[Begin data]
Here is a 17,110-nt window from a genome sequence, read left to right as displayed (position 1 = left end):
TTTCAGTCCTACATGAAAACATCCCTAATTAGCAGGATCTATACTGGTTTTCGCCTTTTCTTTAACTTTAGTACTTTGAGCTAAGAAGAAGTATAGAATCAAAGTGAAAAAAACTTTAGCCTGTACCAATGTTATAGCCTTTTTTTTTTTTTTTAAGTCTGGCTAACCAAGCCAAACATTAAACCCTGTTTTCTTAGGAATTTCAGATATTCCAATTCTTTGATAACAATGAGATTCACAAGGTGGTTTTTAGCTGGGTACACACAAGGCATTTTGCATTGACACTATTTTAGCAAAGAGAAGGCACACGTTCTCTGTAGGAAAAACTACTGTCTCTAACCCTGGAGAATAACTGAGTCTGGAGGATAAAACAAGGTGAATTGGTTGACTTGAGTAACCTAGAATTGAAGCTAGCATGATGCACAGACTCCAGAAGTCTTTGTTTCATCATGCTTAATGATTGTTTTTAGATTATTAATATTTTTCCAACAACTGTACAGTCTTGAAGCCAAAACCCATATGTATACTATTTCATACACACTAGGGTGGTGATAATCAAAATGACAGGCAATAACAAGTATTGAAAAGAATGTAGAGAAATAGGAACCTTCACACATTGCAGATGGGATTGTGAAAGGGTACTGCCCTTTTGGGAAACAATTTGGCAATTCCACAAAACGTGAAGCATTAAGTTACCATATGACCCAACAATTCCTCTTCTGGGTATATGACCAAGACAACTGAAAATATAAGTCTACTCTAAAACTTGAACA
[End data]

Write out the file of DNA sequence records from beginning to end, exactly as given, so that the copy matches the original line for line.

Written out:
Here is a 17,110-nt window from a genome sequence, read left to right as displayed (position 1 = left end):
TTTCAGTCCTACATGAAAACATCCCTAATTAGCAGGATCTATACTGGTTTTCGCCTTTTCTTTAACTTTAGTACTTTGAGCTAAGAAGAAGTATAGAATCAAAGTGAAAAAAACTTTAGCCTGTACCAATGTTATAGCCTTTTTTTTTTTTTTTAAGTCTGGCTAACCAAGCCAAACATTAAACCCTGTTTTCTTAGGAATTTCAGATATTCCAATTCTTTGATAACAATGAGATTCACAAGGTGGTTTTTAGCTGGGTACACACAAGGCATTTTGCATTGACACTATTTTAGCAAAGAGAAGGCACACGTTCTCTGTAGGAAAAACTACTGTCTCTAACCCTGGAGAATAACTGAGTCTGGAGGATAAAACAAGGTGAATTGGTTGACTTGAGTAACCTAGAATTGAAGCTAGCATGATGCACAGACTCCAGAAGTCTTTGTTTCATCATGCTTAATGATTGTTTTTAGATTATTAATATTTTTCCAACAACTGTACAGTCTTGAAGCCAAAACCCATATGTATACTATTTCATACACACTAGGGTGGTGATAATCAAAATGACAGGCAATAACAAGTATTGAAAAGAATGTAGAGAAATAGGAACCTTCACACATTGCAGATGGGATTGTGAAAGGGTACTGCCCTTTTGGGAAACAATTTGGCAATTCCACAAAACGTGAAGCATTAAGTTACCATATGACCCAACAATTCCTCTTCTGGGTATATGACCAAGACAACTGAAAATATAAGTCTACTCTAAAACTTGAACA